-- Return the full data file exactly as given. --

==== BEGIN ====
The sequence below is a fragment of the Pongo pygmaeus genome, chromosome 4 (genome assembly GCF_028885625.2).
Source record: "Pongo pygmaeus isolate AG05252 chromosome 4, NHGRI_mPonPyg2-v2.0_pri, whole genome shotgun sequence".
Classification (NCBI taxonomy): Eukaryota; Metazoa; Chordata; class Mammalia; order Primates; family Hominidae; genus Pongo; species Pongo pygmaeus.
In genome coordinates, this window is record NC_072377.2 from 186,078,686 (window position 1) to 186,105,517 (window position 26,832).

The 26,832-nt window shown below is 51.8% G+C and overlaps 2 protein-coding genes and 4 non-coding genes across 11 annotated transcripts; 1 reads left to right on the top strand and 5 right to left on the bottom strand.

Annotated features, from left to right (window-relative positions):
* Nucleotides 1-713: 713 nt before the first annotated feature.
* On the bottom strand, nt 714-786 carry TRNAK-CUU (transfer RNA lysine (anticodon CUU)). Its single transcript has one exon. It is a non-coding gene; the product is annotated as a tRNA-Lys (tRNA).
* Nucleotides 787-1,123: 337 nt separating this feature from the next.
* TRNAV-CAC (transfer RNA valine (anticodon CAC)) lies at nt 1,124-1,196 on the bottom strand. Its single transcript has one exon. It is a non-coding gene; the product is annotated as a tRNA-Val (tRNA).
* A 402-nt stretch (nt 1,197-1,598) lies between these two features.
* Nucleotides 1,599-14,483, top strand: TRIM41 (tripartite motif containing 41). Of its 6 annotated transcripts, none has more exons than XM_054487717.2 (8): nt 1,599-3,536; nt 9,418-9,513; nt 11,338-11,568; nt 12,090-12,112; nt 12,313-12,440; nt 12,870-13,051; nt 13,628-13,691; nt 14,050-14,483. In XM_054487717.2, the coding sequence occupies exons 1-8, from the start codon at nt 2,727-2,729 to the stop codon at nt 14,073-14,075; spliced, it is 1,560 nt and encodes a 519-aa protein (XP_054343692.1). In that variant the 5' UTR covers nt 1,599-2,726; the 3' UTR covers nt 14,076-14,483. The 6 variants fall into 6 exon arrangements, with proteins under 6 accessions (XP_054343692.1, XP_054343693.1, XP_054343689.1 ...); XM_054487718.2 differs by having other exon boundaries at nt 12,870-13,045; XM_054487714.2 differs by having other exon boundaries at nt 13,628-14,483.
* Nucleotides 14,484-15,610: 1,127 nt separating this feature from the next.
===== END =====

The sequence below is a fragment of the Pongo pygmaeus genome, chromosome 4 (genome assembly GCF_028885625.2).
Source record: "Pongo pygmaeus isolate AG05252 chromosome 4, NHGRI_mPonPyg2-v2.0_pri, whole genome shotgun sequence".
Classification (NCBI taxonomy): Eukaryota; Metazoa; Chordata; class Mammalia; order Primates; family Hominidae; genus Pongo; species Pongo pygmaeus.
In genome coordinates, this window is record NC_072377.2 from 186,078,686 (window position 1) to 186,105,517 (window position 26,832).

The 26,832-nt window shown below is 51.8% G+C and overlaps 2 protein-coding genes and 4 non-coding genes across 11 annotated transcripts; 1 reads left to right on the top strand and 5 right to left on the bottom strand.

Annotated features, from left to right (window-relative positions):
* Nucleotides 1-713: 713 nt before the first annotated feature.
* On the bottom strand, nt 714-786 carry TRNAK-CUU (transfer RNA lysine (anticodon CUU)). Its single transcript has one exon. It is a non-coding gene; the product is annotated as a tRNA-Lys (tRNA).
* Nucleotides 787-1,123: 337 nt separating this feature from the next.
* TRNAV-CAC (transfer RNA valine (anticodon CAC)) lies at nt 1,124-1,196 on the bottom strand. Its single transcript has one exon. It is a non-coding gene; the product is annotated as a tRNA-Val (tRNA).
* A 402-nt stretch (nt 1,197-1,598) lies between these two features.
* Nucleotides 1,599-14,483, top strand: TRIM41 (tripartite motif containing 41). Of its 6 annotated transcripts, none has more exons than XM_054487717.2 (8): nt 1,599-3,536; nt 9,418-9,513; nt 11,338-11,568; nt 12,090-12,112; nt 12,313-12,440; nt 12,870-13,051; nt 13,628-13,691; nt 14,050-14,483. In XM_054487717.2, the coding sequence occupies exons 1-8, from the start codon at nt 2,727-2,729 to the stop codon at nt 14,073-14,075; spliced, it is 1,560 nt and encodes a 519-aa protein (XP_054343692.1). In that variant the 5' UTR covers nt 1,599-2,726; the 3' UTR covers nt 14,076-14,483. The 6 variants fall into 6 exon arrangements, with proteins under 6 accessions (XP_054343692.1, XP_054343693.1, XP_054343689.1 ...); XM_054487718.2 differs by having other exon boundaries at nt 12,870-13,045; XM_054487714.2 differs by having other exon boundaries at nt 13,628-14,483.
* Nucleotides 14,484-15,610: 1,127 nt separating this feature from the next.